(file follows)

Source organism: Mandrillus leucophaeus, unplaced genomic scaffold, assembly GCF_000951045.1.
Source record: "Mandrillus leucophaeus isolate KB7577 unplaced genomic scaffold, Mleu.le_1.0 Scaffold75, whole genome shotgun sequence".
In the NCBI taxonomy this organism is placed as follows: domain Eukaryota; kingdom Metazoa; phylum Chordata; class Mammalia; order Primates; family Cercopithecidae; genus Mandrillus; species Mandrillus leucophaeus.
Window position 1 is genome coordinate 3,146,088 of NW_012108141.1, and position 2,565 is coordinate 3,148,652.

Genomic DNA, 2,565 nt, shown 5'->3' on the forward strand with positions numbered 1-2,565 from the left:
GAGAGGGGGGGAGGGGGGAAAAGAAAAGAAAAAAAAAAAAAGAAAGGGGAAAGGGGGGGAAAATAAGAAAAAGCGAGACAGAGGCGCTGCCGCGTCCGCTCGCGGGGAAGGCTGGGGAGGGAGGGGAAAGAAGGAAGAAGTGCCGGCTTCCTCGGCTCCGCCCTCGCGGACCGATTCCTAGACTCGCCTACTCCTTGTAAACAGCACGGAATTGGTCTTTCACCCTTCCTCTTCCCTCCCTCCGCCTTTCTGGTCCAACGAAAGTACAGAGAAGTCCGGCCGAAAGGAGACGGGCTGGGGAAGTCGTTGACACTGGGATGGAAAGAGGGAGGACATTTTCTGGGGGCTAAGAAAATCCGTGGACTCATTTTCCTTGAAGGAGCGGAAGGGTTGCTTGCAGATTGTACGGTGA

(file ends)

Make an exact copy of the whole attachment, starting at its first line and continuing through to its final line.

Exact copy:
Source organism: Mandrillus leucophaeus, unplaced genomic scaffold, assembly GCF_000951045.1.
Source record: "Mandrillus leucophaeus isolate KB7577 unplaced genomic scaffold, Mleu.le_1.0 Scaffold75, whole genome shotgun sequence".
In the NCBI taxonomy this organism is placed as follows: domain Eukaryota; kingdom Metazoa; phylum Chordata; class Mammalia; order Primates; family Cercopithecidae; genus Mandrillus; species Mandrillus leucophaeus.
Window position 1 is genome coordinate 3,146,088 of NW_012108141.1, and position 2,565 is coordinate 3,148,652.

Genomic DNA, 2,565 nt, shown 5'->3' on the forward strand with positions numbered 1-2,565 from the left:
GAGAGGGGGGGAGGGGGGAAAAGAAAAGAAAAAAAAAAAAAGAAAGGGGAAAGGGGGGGAAAATAAGAAAAAGCGAGACAGAGGCGCTGCCGCGTCCGCTCGCGGGGAAGGCTGGGGAGGGAGGGGAAAGAAGGAAGAAGTGCCGGCTTCCTCGGCTCCGCCCTCGCGGACCGATTCCTAGACTCGCCTACTCCTTGTAAACAGCACGGAATTGGTCTTTCACCCTTCCTCTTCCCTCCCTCCGCCTTTCTGGTCCAACGAAAGTACAGAGAAGTCCGGCCGAAAGGAGACGGGCTGGGGAAGTCGTTGACACTGGGATGGAAAGAGGGAGGACATTTTCTGGGGGCTAAGAAAATCCGTGGACTCATTTTCCTTGAAGGAGCGGAAGGGTTGCTTGCAGATTGTACGGTGA